Finding Nemo in Andamans

Snorkel among schools of fish and admire the breathtaking corals at Mahatma Gandhi Marine National Park, a gigantic live aquarium off the Andaman coast

Near the southern tip of South Andaman Island, west of Port Blair, lies Wandoor, a quaint, little town with spectacular beaches and lush greens, typical of tropical places. It is also the entry point to the Mahatma Gandhi Marine National Park, one of India’s six protected marine environments. Most mornings, the jetty at Wandoor is buzzing with activity, as boats ferry people to the thalassic wilderness every 30 minutes.ADVERTISEMENTAds by 

Spread over 280 sqkm, the park comprises a dozen islands and several islets with bays, creeks and lagoons, and fragile ecosystems. Of these, only two—Jolly Buoy and Red Skin—are open to visitors. And it is to one of these that the boats head to on an hour-long journey, winding their way through a labyrinth of mysterious mangroves that are home to several wildlife species such as civets and deer, but none of them are visible through the thick growth. The abundance of water birds, however, more than makes up for it. Bright blue kingfishers, herons and waders flit across.

Most of the islands are surrounded by fringing reefs and vegetation that sometimes vary from island to island, depending on the extent of human interaction. A few of the islands are also crucial turtle breeding grounds.   

The shores of the Jolly Buoy Island are a palette of mesmerising shades of blue met by pale sands. Picturesque as all of it is, the bigger attraction are the coral reefs that are close to the shore and in such shallow waters that it feels safe to snorkel even for rookies. What immediately catches the eye in the world below are the vivid colours of the corals in myriad shapes—spiny, needle-shaped, stubby, cauliflower-shaped, fan-shaped with domes like mushrooms. Some are clumped together, others scattered.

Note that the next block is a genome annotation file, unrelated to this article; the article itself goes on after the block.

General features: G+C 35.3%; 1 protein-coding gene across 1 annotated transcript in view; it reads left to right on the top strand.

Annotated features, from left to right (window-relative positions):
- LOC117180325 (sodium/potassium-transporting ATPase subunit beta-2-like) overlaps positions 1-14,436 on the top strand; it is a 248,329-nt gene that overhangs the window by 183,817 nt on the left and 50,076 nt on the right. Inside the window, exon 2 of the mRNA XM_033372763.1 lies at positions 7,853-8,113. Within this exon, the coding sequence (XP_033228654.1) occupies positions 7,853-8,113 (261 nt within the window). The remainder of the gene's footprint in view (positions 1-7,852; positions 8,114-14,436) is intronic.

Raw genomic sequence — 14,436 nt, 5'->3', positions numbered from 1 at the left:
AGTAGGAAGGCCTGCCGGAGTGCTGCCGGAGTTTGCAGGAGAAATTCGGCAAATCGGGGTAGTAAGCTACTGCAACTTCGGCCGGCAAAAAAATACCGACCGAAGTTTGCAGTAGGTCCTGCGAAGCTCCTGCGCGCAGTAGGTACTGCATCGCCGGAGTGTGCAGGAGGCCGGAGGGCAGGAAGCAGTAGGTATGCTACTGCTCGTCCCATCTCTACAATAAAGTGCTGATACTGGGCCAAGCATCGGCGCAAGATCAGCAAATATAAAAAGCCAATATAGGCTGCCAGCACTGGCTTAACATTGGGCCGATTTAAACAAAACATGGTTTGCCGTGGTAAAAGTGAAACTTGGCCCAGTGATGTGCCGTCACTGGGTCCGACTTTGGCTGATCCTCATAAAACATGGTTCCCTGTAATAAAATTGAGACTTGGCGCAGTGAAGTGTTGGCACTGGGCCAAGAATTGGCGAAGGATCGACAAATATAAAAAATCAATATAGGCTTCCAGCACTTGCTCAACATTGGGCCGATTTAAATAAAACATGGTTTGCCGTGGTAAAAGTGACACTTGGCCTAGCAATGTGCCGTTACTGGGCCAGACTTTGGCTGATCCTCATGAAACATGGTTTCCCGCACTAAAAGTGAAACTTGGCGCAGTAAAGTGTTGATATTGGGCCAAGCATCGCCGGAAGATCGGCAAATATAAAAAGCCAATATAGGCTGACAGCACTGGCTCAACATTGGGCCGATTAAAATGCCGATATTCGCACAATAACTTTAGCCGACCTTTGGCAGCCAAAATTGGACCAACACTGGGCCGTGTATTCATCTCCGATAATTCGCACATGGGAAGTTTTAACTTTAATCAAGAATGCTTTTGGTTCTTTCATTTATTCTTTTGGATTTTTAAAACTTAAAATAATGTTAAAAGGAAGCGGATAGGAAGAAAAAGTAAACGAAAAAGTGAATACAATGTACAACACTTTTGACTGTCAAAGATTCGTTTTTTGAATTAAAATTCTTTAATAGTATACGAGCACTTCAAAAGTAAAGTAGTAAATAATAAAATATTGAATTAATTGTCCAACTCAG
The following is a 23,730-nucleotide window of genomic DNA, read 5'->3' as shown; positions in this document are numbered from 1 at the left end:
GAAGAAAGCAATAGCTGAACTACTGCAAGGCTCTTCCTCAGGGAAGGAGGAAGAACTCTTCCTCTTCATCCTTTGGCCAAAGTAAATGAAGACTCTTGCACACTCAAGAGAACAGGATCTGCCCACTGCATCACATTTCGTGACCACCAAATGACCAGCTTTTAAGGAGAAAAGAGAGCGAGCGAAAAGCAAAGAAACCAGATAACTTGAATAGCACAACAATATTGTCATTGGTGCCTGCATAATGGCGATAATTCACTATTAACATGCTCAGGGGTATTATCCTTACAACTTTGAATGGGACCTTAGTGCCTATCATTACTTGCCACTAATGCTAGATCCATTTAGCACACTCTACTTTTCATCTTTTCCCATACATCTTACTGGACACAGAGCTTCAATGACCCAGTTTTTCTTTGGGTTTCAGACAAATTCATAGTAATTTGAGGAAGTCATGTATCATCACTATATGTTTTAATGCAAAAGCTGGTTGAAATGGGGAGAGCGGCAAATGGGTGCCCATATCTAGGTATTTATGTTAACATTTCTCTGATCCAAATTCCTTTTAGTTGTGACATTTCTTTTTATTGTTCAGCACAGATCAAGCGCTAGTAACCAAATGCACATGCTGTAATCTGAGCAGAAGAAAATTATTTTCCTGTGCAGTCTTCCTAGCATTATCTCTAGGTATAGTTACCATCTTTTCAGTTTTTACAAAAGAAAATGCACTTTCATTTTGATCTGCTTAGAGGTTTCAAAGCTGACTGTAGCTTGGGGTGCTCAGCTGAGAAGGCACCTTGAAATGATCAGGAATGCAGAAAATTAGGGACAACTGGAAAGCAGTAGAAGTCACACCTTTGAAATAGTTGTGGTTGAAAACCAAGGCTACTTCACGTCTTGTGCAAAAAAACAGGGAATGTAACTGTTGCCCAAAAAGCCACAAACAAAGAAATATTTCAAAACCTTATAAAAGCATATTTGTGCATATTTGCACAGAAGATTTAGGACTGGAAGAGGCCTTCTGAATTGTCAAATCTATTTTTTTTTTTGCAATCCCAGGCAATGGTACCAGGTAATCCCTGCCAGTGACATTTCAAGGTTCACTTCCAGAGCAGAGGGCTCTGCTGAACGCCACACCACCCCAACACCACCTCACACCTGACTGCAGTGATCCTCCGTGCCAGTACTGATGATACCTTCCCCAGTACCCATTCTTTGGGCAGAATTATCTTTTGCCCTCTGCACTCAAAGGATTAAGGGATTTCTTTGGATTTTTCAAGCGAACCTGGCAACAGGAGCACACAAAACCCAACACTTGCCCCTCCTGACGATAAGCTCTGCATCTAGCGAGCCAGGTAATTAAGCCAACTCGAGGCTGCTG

Between them, they harbour varied sea creatures. The seafloor is packed with shells and pebbles on which a sluggish octopus leisurely ambles along. There are a handful of star fish of differing sizes, in red, purple and yellow. Nondescript giant clams, their shells a dull sandy colour, merge with the floor, suddenly opening to reveal striking violent insides.

Dark sea cucumbers rest motionless on the corals and startle when they suddenly move. And then there are fishes that boggle the mind and dazzle the eye. Some of them swim in shoals, gracefully weaving in and out and around the corals, moving as if to a silent symphony. Others are alone or in pairs.  There are parrot fish, tiger fish, angel fish, butterfly fish, in streaks of yellow, orange, green, blue and purple.  

The most fascinating creatures though are bright orange clownfish, tiny in size but so agile. They dart in and out of crevices, and are playful enough to approach, but scurry away if you reach out to touch them. It feels a bit like entering the fantasy world of Finding Nemo.

After more than an hour of watching this gigantic live aquarium, it is time to head back, but not before taking a few minutes to lie on the powdery sands of the beach as the gentle waters wash over.